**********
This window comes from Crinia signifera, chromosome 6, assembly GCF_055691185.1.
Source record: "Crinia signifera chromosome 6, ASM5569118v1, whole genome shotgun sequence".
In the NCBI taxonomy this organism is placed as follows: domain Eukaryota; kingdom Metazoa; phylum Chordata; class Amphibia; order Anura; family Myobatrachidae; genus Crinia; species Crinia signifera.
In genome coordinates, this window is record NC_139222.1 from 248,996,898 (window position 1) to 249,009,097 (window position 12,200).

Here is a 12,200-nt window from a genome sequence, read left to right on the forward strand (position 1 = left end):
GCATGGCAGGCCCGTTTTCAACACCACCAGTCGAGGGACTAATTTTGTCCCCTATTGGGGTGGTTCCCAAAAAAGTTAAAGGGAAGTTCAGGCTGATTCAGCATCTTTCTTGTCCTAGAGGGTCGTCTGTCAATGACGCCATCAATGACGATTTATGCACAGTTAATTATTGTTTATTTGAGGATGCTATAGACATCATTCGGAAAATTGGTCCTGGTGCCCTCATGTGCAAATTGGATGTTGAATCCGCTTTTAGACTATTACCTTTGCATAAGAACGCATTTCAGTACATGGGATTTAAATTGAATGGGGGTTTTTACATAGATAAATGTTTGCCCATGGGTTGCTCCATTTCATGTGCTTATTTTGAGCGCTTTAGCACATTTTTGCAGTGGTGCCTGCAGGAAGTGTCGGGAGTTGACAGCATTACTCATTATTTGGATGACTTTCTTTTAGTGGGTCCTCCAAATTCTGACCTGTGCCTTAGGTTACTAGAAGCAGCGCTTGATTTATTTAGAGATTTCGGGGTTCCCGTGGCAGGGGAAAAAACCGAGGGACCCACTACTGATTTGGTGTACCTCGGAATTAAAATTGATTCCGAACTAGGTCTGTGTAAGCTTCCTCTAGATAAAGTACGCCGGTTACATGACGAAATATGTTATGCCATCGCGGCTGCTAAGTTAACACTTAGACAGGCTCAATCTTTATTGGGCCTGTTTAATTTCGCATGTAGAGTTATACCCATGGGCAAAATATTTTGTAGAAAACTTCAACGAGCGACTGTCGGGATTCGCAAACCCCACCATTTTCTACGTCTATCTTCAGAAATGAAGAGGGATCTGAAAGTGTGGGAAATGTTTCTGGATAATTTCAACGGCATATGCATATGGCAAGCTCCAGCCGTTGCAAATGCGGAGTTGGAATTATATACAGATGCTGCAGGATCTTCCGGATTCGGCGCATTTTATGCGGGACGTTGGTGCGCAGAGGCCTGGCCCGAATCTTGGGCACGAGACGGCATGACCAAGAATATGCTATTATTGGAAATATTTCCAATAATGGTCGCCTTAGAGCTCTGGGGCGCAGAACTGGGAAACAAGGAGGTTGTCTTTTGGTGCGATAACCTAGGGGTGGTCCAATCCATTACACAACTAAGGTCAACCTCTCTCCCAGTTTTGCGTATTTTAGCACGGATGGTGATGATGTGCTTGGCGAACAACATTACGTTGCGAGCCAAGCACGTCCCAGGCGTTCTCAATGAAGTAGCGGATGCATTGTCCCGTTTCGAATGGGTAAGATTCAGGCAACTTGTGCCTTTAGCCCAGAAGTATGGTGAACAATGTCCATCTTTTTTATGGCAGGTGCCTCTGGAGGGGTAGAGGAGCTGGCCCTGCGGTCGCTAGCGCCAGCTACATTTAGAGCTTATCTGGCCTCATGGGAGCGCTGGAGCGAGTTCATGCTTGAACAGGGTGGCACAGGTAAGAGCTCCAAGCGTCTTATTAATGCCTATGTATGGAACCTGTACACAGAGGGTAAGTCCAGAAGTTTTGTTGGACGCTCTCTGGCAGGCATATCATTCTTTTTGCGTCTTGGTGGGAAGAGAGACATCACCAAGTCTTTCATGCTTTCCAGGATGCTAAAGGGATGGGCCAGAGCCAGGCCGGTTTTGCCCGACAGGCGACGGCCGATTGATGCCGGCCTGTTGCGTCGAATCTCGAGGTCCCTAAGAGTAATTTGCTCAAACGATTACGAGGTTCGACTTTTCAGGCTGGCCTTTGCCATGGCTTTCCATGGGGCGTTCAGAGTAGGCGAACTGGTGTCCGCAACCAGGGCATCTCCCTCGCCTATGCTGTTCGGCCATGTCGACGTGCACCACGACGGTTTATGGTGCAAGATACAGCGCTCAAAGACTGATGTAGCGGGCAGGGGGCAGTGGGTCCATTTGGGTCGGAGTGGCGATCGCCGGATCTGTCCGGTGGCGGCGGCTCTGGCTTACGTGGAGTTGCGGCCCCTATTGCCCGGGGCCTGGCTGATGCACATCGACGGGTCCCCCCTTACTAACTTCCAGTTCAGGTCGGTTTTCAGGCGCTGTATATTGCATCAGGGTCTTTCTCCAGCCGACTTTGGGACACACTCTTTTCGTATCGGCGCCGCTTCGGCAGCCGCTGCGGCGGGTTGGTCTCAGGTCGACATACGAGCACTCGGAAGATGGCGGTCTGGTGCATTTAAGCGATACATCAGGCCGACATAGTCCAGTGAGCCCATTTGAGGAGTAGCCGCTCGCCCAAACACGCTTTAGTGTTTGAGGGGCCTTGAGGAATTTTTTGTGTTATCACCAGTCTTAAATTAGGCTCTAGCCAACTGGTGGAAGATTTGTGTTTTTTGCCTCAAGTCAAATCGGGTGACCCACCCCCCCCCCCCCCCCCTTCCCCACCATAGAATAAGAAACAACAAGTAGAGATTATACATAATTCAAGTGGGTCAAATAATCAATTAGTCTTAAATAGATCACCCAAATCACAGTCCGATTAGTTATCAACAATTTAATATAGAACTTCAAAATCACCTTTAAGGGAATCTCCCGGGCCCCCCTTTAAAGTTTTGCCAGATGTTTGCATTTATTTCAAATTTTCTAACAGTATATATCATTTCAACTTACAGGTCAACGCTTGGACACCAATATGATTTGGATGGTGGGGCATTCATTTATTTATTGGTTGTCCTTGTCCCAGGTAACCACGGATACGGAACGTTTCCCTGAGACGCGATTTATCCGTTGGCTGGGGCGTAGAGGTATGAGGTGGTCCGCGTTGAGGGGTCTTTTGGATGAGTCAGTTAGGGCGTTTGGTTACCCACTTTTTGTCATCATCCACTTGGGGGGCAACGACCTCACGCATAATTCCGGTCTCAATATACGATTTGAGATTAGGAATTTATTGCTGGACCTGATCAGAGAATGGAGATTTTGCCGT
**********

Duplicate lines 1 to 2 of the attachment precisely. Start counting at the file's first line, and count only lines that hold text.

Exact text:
This window comes from Crinia signifera, chromosome 6, assembly GCF_055691185.1.
Source record: "Crinia signifera chromosome 6, ASM5569118v1, whole genome shotgun sequence".